During the company’s baby steps, Jebara was working in data loss prevention at a software company while Sharuk, COO of the company, was working as a landscape architect, which was “completely different from what I’m doing today, but we had an opportunity to cure a problem that everybody was suffering from.”
The startup started off bootstrapping for almost four years, using the money they were making from their nine to five jobs before being accepted into an acceleration program called Startup Sauna Acceleration based in Finland where they were awarded top startup.
“Our experience in the acceleration program equipped us with the knowledge, the mentors and the know-how we needed that led us to quit our jobs and work on Myki full time,” the COO explained, while adding that the experience gave them the chance to meet influential people.
She also noted that at that time there wasn’t a startup ecosystem in Lebanon yet, thus to acquire the mentorship needed, they had to go elsewhere while being funded solely by personal savings as well as their families’.
“Thankfully today, there are a lot of players that are moving the ecosystem forward, allowing access to information and mentorship; thus people are starting to understand that the startup scene is not only something trendy, but is essential for our country, youth, and economy,” Sharuk added.
The startup raised money from three Venture Capital firms (VCs); it landed its first round of investment from Dubai-based Beco Capital, which was quickly joined by Beirut-based B&Y Venture Partners as well as Leap Ventures.
Over the course of raising their seed round and building the product, Jebara and Sharuk applied and were accepted to TechCrunch’s Disrupt Battlefield Competition held in San Francisco, making them the first Arab startup to actually make it to the conference.
“The conference is well known to be the most prestigious and coveted tech conference in the world, which boosted our waiting list subscriptions to almost 50,000 users prior to our official launch,” Sharuk told Annahar.
The blossom in waiting list numbers made both co-founders realize the importance of leveraging that list to launch a consumer offering, in addition to the B2B product. "Today, Myki is launching its consumer application for Android and iOS users globally, allowing them to log into all their accounts with their fingerprint instead of their manually inputting a username and password," she said, highlighting that the app will be the first password manager available in the Arabic language.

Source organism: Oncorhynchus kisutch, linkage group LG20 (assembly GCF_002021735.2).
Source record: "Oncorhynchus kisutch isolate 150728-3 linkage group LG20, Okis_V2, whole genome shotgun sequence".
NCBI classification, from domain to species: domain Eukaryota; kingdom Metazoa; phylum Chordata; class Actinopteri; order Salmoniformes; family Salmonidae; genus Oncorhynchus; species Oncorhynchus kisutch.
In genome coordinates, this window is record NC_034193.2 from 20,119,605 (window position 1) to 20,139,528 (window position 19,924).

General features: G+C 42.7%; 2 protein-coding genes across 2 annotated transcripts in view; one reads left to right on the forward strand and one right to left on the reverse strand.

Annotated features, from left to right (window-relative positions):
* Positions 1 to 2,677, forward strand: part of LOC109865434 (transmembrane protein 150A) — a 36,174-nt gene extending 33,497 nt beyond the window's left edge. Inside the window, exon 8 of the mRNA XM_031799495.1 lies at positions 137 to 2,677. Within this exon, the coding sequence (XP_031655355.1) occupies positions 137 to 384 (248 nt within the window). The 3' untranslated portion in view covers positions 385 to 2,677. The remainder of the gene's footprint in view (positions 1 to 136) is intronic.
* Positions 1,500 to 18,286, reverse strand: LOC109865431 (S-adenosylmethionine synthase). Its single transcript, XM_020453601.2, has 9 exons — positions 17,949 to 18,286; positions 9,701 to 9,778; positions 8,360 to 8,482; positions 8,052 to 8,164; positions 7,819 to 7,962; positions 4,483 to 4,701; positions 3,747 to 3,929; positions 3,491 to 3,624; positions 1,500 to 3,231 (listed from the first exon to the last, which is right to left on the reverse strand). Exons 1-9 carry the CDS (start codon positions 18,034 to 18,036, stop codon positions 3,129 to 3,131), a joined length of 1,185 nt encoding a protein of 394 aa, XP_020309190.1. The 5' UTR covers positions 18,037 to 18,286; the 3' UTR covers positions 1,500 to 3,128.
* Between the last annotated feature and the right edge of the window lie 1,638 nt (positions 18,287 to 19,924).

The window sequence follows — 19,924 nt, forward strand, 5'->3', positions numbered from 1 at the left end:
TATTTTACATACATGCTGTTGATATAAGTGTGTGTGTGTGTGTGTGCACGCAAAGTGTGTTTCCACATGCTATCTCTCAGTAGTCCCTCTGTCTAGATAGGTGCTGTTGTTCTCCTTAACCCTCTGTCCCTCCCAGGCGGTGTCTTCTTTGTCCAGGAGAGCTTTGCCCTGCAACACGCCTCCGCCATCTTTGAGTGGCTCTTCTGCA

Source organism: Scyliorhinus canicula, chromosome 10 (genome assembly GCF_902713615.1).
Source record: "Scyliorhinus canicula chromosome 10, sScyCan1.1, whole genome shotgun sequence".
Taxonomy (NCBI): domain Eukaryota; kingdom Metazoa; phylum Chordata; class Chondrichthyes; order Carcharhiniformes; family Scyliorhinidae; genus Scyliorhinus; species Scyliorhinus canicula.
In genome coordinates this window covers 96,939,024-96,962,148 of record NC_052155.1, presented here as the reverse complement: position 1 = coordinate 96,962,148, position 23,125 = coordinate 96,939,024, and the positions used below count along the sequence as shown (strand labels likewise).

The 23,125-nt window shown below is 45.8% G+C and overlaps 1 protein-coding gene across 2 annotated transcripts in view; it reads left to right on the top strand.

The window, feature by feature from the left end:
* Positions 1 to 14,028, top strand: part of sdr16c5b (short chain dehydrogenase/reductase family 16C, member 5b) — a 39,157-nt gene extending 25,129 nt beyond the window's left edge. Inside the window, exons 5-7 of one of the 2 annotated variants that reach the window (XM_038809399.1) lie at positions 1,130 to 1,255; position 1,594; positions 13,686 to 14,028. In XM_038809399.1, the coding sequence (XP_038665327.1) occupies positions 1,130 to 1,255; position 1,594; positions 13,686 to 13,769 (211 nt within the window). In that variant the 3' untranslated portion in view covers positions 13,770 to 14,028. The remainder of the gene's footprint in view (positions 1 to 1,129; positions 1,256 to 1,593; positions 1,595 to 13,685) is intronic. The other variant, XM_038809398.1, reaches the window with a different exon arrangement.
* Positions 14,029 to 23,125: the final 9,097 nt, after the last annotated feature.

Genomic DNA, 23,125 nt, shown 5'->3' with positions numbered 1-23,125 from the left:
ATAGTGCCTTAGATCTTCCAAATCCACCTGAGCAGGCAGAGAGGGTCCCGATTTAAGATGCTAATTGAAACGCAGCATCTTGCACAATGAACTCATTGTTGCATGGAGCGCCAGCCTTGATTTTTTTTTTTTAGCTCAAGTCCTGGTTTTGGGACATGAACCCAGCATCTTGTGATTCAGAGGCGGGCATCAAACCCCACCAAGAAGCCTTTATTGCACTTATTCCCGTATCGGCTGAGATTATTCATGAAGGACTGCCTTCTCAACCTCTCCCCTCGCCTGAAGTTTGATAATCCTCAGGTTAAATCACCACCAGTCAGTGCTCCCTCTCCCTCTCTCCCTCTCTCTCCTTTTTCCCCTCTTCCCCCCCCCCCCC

Sharuk also notes that users can now share access to accounts such as Netflix with a friend, without giving them the password to the account.
Both co-founders considered that finding and hiring a good team as one of the main challenges they faced since “the best and brightest have either left the country or looking for the traditional and safe nine-to-five job while considering the startup life to be too high risk,” the COO said.
While on a personal front, the main challenge for Sharuk was that she was delving into a field that she had no idea about; thus forcing herself to take an extra step by self-educating, which her colleagues humorously note qualifies her for an honorary computer engineering degree for her efforts.
“I made it a rule that even though I’m working on things that are not technical, I would always be involved in what the team is working on and their roles, and today I reached a point where I can defend the product on a technical level,” the Sharuk said.
From an informational approach, Myki also releases a weekly security report in the form of a vlog on their YouTube channel where Sharuk delivers a weekly roundup of tech news along with cyber security and hacking news from around the world.
Both co-founders, however, note that in order for Myki to be used successfully used it needs to more deeply integrated within enterprises and users to become seamlessly routine.